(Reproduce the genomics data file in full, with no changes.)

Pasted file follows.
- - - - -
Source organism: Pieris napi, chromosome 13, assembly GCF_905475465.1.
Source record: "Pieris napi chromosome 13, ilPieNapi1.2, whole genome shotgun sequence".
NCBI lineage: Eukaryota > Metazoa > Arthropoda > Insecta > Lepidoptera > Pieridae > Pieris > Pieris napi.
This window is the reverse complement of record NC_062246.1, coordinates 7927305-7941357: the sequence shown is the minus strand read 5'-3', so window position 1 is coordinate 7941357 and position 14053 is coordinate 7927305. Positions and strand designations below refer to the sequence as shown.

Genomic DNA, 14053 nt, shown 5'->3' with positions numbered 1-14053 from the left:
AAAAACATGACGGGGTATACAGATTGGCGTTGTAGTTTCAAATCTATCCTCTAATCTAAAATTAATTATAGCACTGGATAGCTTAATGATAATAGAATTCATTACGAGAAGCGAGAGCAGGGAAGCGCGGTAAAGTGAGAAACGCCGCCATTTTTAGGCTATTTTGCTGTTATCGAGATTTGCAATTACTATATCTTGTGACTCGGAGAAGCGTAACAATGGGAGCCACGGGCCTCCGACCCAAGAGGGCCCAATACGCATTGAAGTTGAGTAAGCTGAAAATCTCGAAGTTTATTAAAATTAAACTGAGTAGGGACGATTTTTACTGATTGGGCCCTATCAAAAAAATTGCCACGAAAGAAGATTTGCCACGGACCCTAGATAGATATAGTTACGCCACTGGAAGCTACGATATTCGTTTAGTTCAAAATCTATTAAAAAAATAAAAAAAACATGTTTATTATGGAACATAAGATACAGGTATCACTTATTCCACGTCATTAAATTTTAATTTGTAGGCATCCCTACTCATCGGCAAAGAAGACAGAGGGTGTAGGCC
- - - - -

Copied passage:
Source organism: Pieris napi, chromosome 13, assembly GCF_905475465.1.
Source record: "Pieris napi chromosome 13, ilPieNapi1.2, whole genome shotgun sequence".
NCBI lineage: Eukaryota > Metazoa > Arthropoda > Insecta > Lepidoptera > Pieridae > Pieris > Pieris napi.
This window is the reverse complement of record NC_062246.1, coordinates 7927305-7941357: the sequence shown is the minus strand read 5'-3', so window position 1 is coordinate 7941357 and position 14053 is coordinate 7927305. Positions and strand designations below refer to the sequence as shown.

Genomic DNA, 14053 nt, shown 5'->3' with positions numbered 1-14053 from the left:
AAAAACATGACGGGGTATACAGATTGGCGTTGTAGTTTCAAATCTATCCTCTAATCTAAAATTAATTATAGCACTGGATAGCTTAATGATAATAGAATTCATTACGAGAAGCGAGAGCAGGGAAGCGCGGTAAAGTGAGAAACGCCGCCATTTTTAGGCTATTTTGCTGTTATCGAGATTTGCAATTACTATATCTTGTGACTCGGAGAAGCGTAACAATGGGAGCCACGGGCCTCCGACCCAAGAGGGCCCAATACGCATTGAAGTTGAGTAAGCTGAAAATCTCGAAGTTTATTAAAATTAAACTGAGTAGGGACGATTTTTACTGATTGGGCCCTATCAAAAAAATTGCCACGAAAGAAGATTTGCCACGGACCCTAGATAGATATAGTTACGCCACTGGAAGCTACGATATTCGTTTAGTTCAAAATCTATTAAAAAAATAAAAAAAACATGTTTATTATGGAACATAAGATACAGGTATCACTTATTCCACGTCATTAAATTTTAATTTGTAGGCATCCCTACTCATCGGCAAAGAAGACAGAGGGTGTAGGCC